CARLSON: (INAUDIBLE) I can get behind that, Pat. That‘s very dark, very dark, but true.
John Edwards says he wants to eradicate poverty, so why is he blaming mega-rich hedge fund managers, the same people he once worked for? Is this the rich blaming the rich? Or could it be the one good idea ever to emerge from the John Edwards for President campaign?
Plus, Mike Huckabee is one politician who made headlines by what he lost, about 100 pounds. And the former governor and presidential candidate says chubby left-wing activist Michael Moore ought to drop some weight too to help us all save money on health care. Mike Huckabee joins us live in a minute explain. You‘re watching MSNBC.
CARLSON: Even his enemies are starting to feel sorry for John McCain. His friends can‘t even talk about it. It‘s that painful. But are things really that bad for his campaign or are we in the press just piling on? Well, objectively the signs are not good. There are the millions in squandered campaign funds or the sagging poll numbers, both nationally and in important primary states, and now more staffers are jumping ship.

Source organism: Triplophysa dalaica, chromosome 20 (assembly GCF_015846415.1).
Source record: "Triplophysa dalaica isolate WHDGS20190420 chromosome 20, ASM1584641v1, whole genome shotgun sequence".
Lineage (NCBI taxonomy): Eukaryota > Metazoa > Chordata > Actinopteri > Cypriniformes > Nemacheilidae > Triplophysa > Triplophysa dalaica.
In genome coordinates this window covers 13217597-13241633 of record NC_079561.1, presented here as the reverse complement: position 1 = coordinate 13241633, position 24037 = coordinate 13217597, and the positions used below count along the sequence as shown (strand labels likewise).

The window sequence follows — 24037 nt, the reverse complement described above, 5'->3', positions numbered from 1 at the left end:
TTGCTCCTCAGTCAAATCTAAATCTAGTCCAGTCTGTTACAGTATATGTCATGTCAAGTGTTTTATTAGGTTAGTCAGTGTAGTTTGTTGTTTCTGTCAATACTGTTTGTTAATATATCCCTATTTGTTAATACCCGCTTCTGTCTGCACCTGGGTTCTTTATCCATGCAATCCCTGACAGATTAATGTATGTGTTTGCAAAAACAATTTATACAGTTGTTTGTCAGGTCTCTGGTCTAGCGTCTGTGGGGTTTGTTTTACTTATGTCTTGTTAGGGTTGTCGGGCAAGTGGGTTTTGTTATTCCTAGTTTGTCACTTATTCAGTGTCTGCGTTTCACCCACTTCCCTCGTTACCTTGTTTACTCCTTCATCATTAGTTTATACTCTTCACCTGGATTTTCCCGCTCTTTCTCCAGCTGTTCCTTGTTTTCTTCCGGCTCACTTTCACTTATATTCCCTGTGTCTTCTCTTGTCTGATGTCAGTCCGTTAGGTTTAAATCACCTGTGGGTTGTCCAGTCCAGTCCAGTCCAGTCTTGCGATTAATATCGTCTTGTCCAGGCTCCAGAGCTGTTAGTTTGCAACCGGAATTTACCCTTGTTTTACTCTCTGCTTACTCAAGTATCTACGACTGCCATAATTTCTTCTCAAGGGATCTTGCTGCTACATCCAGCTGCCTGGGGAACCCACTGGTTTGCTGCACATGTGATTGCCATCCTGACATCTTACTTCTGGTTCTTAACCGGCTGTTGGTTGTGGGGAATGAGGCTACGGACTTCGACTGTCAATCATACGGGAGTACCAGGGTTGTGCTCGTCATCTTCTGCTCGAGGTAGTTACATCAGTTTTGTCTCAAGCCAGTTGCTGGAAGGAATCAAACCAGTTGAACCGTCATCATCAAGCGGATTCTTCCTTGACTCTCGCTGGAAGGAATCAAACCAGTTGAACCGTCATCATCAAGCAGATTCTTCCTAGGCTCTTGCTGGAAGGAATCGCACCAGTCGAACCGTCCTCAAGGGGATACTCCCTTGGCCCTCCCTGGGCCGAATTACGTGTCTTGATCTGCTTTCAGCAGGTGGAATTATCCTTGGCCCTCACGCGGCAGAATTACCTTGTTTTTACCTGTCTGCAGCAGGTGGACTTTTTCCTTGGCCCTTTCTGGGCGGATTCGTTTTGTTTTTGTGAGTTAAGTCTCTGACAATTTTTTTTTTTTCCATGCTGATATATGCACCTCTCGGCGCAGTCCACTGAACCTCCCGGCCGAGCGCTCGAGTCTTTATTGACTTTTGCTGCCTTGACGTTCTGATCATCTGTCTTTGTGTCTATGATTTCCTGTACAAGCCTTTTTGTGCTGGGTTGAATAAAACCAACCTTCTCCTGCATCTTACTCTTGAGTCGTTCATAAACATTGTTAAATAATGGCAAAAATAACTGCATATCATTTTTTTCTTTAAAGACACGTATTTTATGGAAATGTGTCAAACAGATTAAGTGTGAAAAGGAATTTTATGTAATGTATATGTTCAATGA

McCain said today that he is not done. As he put it to his supporters, quote, challenges are nothing new to me. McCain is a tough man. But is this a lost cause? Joining us once again, MSNBC political analyst Pat Buchanan and the “Washington Post‘s” Eugene Robinson.
Gene, the Politico had a pretty interesting tick tock on what has happened in the McCain campaign. And in it, a McCain loyalist is quoted as saying, at times it feels like someone put a voodoo curse on us. It‘s almost to that level.
ROBINSON: I don‘t think it was some sort of voodoo gri-gri (ph) that caused this problem.